The partial resumption of travel and the reopening of businesses in 2021 were both powerful catalysts that fueled the price rise of energy commodities.

After crude oil’s dip into negative prices in April 2020, black gold had a strong comeback in 2021 as it returned 55.01% while being the most volatile commodity of the year.

Natural gas prices also rose significantly (46.91%), with the UK and Europe’s natural gas prices rising even more as supply constraints came up against the winter demand surge.

Energy commodity returns 2021

Despite being the second worst performer of 2020 with the clean energy transition on the horizon, coal was 2021’s best commodity.

High electricity demand saw coal return in style, especially in China which accounts for one-third of global coal consumption.

Base Metals Beat out Precious Metals

2021 was a tale of two metals, as precious metals and base metals had opposing returns.

Copper, nickel, zinc, aluminum, and lead, all essential for the clean energy transition, kept up last year’s positive returns as the EV batteries and renewable energy technologies caught investors’ attention.

Demand for these energy metals looks set to continue in 2022, with Tesla having already signed a $1.5 billion deal for 75,000 tonnes of nickel with Talon Metals.

Metals price performance 2021

On the other end of the spectrum, precious metals simply sunk like a rock last year.

Investors turned to equities, real estate, and even cryptocurrencies to preserve and grow their investments, rather than the traditionally favorable gold (-3.64%) and silver (-11.72%). Platinum and palladium also lagged behind other commodities, only returning -9.64% and -22.21% respectively.

Grains Bring Steady Gains

In a year of over and underperformers, grains kept up their steady track record and notched their fifth year in a row of positive returns.

Both corn and wheat provided double-digit returns, with corn reaching eight-year highs and wheat reaching prices not seen in over nine years. Overall, these two grains followed 2021’s trend of increasing food prices, as the UN Food and Agriculture Organization’s food price index reached a 10-year high, rising by 17.8% over the course of the year.

Grains price performance 2021

As inflation across commodities, assets, and consumer goods surged in 2021, investors will now be keeping a sharp eye for a pullback in 2022. We’ll have to wait and see whether or not the Fed’s plans to increase rates and taper asset purchases will manage to provide price stability in commodities.

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Technology

Apple’s Colossal Market Cap as it Hits $3 Trillion

Apple’s market cap recently hit $3 trillion. To put that scale into context, this visualization compares Apple to European indexes.

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apple 3 trillion market cap

Apple’s Colossal Market Cap in Context

In January of 2019, Apple’s market capitalization stood at $700 billion.

While this was perceived as a colossal figure at the time, when we fast forward to today, that valuation seems a lot more modest. Since then, Apple has surged to touch a $3 trillion valuation on January 3rd, 2022.

To gauge just how monstrous of a figure this is, consider that Apple is no longer comparable to just companies, but to countries and even entire stock indexes. This animation from James Eagle ranks the growth in Apple’s market cap alongside top indexes from the UK, France, and Germany.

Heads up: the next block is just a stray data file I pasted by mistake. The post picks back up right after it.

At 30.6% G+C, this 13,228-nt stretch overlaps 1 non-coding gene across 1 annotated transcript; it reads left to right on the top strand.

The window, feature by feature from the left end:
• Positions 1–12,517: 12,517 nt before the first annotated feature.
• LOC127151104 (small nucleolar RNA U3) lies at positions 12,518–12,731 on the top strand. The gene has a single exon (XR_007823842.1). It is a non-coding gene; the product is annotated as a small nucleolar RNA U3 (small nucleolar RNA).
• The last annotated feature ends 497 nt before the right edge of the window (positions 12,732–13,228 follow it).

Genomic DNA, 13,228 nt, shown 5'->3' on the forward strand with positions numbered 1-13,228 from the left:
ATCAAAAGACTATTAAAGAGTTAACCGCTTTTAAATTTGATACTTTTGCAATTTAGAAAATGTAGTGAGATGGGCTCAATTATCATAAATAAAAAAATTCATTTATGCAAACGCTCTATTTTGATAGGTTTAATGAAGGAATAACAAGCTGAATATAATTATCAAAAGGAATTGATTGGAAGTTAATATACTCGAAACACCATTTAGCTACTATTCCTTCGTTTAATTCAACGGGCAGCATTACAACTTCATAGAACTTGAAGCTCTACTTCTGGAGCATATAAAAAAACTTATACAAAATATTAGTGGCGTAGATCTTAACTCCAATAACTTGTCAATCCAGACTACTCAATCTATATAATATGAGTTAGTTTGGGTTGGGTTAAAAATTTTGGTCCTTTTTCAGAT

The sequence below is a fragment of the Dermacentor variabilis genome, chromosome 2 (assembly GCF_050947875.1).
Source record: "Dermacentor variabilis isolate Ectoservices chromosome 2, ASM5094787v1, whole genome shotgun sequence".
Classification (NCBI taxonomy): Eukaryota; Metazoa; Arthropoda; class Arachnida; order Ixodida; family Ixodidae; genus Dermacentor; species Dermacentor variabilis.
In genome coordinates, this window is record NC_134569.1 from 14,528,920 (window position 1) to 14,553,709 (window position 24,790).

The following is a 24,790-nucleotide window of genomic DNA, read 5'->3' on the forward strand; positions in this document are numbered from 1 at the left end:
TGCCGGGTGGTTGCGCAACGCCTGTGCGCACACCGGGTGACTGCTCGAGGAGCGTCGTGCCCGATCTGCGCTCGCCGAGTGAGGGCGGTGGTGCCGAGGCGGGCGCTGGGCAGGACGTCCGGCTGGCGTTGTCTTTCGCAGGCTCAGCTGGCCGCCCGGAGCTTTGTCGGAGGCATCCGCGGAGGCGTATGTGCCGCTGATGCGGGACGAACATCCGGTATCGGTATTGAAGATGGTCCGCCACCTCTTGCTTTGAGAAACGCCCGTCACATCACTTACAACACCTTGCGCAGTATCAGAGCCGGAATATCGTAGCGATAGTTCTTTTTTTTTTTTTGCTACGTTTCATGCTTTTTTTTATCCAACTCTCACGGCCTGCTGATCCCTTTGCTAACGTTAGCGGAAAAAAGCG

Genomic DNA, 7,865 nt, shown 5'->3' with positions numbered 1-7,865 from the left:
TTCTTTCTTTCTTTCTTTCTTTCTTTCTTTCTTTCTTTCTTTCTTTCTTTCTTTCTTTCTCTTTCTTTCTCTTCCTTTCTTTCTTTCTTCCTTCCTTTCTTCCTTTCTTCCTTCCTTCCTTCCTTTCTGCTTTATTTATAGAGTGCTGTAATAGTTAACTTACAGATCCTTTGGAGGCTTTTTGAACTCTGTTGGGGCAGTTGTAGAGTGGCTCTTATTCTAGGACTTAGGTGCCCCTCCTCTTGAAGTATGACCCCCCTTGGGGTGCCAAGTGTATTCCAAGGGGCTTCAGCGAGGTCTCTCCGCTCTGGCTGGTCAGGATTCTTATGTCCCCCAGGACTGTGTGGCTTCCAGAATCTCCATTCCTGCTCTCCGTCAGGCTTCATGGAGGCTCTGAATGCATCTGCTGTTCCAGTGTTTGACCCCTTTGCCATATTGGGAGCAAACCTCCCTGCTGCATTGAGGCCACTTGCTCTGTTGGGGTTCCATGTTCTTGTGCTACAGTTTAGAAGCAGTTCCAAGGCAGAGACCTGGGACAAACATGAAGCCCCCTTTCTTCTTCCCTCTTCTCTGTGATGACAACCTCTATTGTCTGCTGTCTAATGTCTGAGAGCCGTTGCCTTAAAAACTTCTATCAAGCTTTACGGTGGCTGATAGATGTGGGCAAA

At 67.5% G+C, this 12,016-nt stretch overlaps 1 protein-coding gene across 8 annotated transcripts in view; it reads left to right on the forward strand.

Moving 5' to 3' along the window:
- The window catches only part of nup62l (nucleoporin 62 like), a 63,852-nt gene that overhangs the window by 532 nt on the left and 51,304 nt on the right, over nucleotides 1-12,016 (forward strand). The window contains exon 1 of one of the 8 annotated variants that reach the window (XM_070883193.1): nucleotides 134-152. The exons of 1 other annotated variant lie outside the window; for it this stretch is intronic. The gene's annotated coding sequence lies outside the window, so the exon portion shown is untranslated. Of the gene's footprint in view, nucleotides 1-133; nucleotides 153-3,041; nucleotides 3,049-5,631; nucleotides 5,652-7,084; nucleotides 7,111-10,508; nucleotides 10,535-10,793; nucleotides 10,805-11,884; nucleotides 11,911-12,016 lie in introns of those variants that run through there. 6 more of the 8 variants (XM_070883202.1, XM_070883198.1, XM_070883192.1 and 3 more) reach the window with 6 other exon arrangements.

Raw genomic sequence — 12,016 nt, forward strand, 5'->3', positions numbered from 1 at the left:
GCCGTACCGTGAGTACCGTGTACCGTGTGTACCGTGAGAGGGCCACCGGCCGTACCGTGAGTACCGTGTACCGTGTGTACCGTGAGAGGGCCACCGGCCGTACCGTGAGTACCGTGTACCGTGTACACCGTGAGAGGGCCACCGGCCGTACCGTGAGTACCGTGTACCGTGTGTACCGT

Let’s take a closer look.

Apple Takes On Europe

The three indexes Apple is compared to are heavyweights in their own right.

The FTSE 100 consists of giants like HSBC and vaccine producer AstraZeneca, while the CAC 40 Index is home to LVMH, which made Bernard Arnault the richest man in the world for a period of time last year.

Nonetheless, Apple’s market cap exceeds that of the 100 companies in the FTSE, as well as the 40 in each of the CAC and DAX indexes.

Stock/IndexMarket Cap ($T)Country of Origin
Apple$3.00T🇺🇸
FTSE 100$2.90T🇬🇧
CAC 40 Index$2.76T🇫🇷
DAX 40 (Dax 30) Index*$2.50T🇩🇪

*Germany’s flagship DAX Index expanded from 30 to 40 constituents in September 2021.

It’s important to note, that while Apple’s growth is stellar, European companies have simultaneously seen a decline in their share of the overall global stock market, which helps make these comparisons even more eye-catching.

For example, before 2005, publicly-traded European companies represented almost 30% of global stock market capitalization, but those figures have been cut in half to just 15% today.

Here are some other approaches to measure Apple’s dominance.

Apple’s Revenue Per Minute vs Other Tech Giants

Stepping away from market capitalization, another unique way to measure Apple’s success is in how much sales they generate on a per minute basis. In doing so, we see that they generate a massive $848,090 per minute.

Here’s how Apple revenue per minute compares to other Big Tech giants:

CompanyRevenue Per Minute
Amazon$955,517
Apple$848,090
Alphabet (Google)$433,014
Microsoft$327,823
Facebook$213,628
Tesla$81,766
Netflix$50,566

Furthermore, Apple’s profits aren’t too shabby either: their $20.5 billion in net income last quarter equates to $156,000 in profits per minute.

How Apple Compares To Countries

Lastly, we can compare Apple’s market cap to the GDP of countries.

Country (excluding Apple)Total Value ($T)
Apple$3.0T
Italy$2.0T
Brazil$1.8T
Canada$1.7T
Russia$1.7T
South Korea$1.6T
Australia$1.4T
Spain$1.4T
Mexico$1.3T
Indonesia$1.1T

What might be most impressive here is that Apple’s market cap eclipses the GDP of major developed economies, such as Canada and Australia. That means the company is more valuable than the entire economic production of these countries in a calendar year.

That’s some serious scale.